Posts Tagged ‘9-12’
Publisher Description: Throughout the hunt for the 39 Clues, Amy and Dan Cahill have uncovered history’s greatest mysteries and their family’s deadliest secrets. But are they ready to face the truth about the Cahills and the key to their unmatched power? After a whirlwind race that’s taken them across five continents, Amy and Dan face the most the difficult challenge yet- a task no Cahill dared to imagine. When faced with a choice that could change the future of the world, can two kids succeed where 500 years worth of famous ancestors failed? (Scholastic)
To thine own self be true
This book knocked my socks off! With the exception of book 2, all books in the series have been excellent in their portrayal of the elements of good character, civility, and virtues. Book 10 surpasses that from its very beginning with strong themes of integrity, trust, and love as each child (as well as some of the adults) struggle with their own identity. It is in the struggle that they acknowledge their own conscience, identify with one another’s selfless behaviours which then breeds trust, and distinguish between love and manipulation. Dan and Amy recognize early on they could win the hunt and then force collaboration upon the others, but they know that the only true way to succeed is by all the family members willingly caring and trusting.
And all of the kids are tired of the lies and killing.
The book was fast-paced and yet filled us in on sufficient detail from past books within the narrative so that nary a word was wasted. And there was still room for subtle humour, such as Dan’s spitting prowess. It is here where the next generation comes into their own. Each of the youngsters (Ian, Jonah, Hamilton) feel pity, remorse and concern for others. Perhaps because Isabel Kabra was the most heartless of the parental teams, Ian has the most to struggle with. But Jonah’s battle to differentiate love vs. admiration shouldn’t be underrated. And Sinead’s ruthlessness turns out to have a benevolent foundation, as poor behaviours often do.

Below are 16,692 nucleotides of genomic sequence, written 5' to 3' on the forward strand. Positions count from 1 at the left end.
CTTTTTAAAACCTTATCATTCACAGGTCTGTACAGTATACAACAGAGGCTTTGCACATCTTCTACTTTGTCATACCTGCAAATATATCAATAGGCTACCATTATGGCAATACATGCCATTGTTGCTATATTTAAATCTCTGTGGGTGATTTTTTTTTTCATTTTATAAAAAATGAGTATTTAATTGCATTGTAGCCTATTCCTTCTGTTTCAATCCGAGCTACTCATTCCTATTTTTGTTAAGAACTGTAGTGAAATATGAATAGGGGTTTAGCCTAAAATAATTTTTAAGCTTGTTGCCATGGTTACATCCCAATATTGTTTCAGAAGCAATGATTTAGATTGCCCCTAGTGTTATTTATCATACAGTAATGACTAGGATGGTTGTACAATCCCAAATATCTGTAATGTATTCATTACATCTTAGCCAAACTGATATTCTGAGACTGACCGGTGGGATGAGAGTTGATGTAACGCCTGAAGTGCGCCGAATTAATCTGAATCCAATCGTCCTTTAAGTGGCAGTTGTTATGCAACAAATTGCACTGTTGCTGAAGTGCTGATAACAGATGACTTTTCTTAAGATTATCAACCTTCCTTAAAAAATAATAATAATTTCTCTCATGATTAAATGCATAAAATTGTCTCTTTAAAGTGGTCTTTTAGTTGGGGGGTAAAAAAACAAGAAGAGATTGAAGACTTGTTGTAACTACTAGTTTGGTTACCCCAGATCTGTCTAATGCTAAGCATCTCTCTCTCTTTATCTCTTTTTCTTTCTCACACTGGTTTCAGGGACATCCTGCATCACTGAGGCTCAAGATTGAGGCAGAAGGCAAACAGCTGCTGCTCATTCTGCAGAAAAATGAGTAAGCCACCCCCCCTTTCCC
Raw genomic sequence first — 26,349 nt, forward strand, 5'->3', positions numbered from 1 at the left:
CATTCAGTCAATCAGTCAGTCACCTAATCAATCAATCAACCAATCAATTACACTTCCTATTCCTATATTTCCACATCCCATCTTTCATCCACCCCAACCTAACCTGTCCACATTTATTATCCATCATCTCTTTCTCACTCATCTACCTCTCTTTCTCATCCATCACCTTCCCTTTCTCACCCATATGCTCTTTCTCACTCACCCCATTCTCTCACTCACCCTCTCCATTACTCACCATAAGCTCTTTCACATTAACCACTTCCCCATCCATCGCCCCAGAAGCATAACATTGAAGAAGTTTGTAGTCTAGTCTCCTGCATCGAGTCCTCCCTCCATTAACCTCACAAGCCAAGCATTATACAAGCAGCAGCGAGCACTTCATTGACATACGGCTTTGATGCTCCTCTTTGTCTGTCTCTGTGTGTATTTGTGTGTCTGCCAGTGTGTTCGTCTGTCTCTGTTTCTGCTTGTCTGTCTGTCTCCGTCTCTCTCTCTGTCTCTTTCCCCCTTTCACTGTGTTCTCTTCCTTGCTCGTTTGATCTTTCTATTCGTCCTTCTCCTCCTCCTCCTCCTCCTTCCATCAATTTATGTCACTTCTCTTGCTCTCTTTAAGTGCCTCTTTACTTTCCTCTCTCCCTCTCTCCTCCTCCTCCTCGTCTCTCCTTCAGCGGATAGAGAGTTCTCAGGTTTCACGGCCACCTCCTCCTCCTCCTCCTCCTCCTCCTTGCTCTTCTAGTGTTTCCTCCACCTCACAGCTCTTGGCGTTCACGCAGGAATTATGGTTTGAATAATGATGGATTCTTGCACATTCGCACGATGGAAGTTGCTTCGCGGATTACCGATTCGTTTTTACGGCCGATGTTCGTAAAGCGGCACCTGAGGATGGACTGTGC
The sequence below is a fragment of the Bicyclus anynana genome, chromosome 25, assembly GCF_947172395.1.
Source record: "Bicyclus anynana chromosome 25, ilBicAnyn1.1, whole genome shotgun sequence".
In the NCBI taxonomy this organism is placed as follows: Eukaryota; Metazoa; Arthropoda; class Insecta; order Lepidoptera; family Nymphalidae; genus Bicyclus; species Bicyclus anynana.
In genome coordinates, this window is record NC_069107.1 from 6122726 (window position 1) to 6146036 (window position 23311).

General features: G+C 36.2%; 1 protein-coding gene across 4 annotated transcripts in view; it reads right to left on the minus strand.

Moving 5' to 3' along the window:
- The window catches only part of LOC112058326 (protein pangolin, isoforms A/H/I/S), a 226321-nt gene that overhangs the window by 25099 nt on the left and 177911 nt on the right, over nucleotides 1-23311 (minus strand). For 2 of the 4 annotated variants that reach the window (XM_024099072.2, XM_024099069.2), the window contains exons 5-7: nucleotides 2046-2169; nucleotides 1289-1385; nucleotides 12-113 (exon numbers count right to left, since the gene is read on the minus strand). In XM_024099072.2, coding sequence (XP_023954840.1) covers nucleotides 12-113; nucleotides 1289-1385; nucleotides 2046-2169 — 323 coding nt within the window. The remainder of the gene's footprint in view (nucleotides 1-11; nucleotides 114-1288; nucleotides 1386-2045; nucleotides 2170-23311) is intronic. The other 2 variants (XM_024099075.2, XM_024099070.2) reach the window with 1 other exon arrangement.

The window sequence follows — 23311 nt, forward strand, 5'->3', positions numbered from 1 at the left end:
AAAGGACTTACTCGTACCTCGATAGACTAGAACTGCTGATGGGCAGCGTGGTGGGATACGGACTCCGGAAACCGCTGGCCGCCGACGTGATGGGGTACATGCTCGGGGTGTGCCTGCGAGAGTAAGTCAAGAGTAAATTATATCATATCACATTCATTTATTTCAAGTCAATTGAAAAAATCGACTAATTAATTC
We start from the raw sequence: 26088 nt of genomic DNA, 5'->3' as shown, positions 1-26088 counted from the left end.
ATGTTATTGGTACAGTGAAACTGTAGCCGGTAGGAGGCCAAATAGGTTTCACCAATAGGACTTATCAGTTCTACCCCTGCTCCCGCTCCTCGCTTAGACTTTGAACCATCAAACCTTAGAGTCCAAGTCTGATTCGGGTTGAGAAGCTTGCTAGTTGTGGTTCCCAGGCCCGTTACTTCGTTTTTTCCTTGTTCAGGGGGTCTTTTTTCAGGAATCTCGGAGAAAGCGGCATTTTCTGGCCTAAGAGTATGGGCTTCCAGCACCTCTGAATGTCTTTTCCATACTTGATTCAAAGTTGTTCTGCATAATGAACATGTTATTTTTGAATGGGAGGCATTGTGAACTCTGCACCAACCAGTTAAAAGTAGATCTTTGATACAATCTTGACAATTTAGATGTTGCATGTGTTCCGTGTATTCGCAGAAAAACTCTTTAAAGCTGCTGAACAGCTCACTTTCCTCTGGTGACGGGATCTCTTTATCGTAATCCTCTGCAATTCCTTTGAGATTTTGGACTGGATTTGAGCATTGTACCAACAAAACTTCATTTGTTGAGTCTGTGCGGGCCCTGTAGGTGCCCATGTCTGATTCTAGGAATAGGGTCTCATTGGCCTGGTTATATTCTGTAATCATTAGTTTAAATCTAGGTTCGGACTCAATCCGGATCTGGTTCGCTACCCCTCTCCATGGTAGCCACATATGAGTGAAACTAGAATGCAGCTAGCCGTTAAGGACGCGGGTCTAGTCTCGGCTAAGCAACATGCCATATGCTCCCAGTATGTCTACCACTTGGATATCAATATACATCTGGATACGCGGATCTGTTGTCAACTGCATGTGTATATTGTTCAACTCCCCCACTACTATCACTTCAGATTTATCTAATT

Alastair identifies how Amy and Dan have succeeded:“ Integrity, Courage. Intelligence. Daring. Hard work.” he replies (p. 79).
Not to be forgotten, Amy and Dan have quite a few issues to work through as well. Feeling their mission is hopeless, Amy also worries that, because they are normal and not serum-enhanced, they are talentless. She couldn’t accept that perhaps Shakespeare accomplished greatness by his own effort rather than serum. Thus each must overcome their own weaknesses as well (for Amy, pessimism).
In addition to searching for one’s identity, perhaps the strongest theme in this book is redemption. Amy and Dan know all along that they must bring all five branches of the Cahill family together to collaborate in order to succeed. But they also carry the greatest burden of forgiveness withheld, and must be able to finally offer forgiveness to those who murdered family and friends, as well as those who attempted to kill Amy and Dan. Somewhere deep inside, each of the kids & Alastair still had the capacity for love. Only Isabel Kabra has lost all ability to love and so turned purely evil. It is when they rely upon love rather than cunning manipulation that success is found, branches unite, and all peacefully co-exist.
“So you would have the right instincts…you could win the clue hunt only by valuing human life more than the clues.”
Love’s Labours Won
(See our full review at www.litland.com plus related activities too!)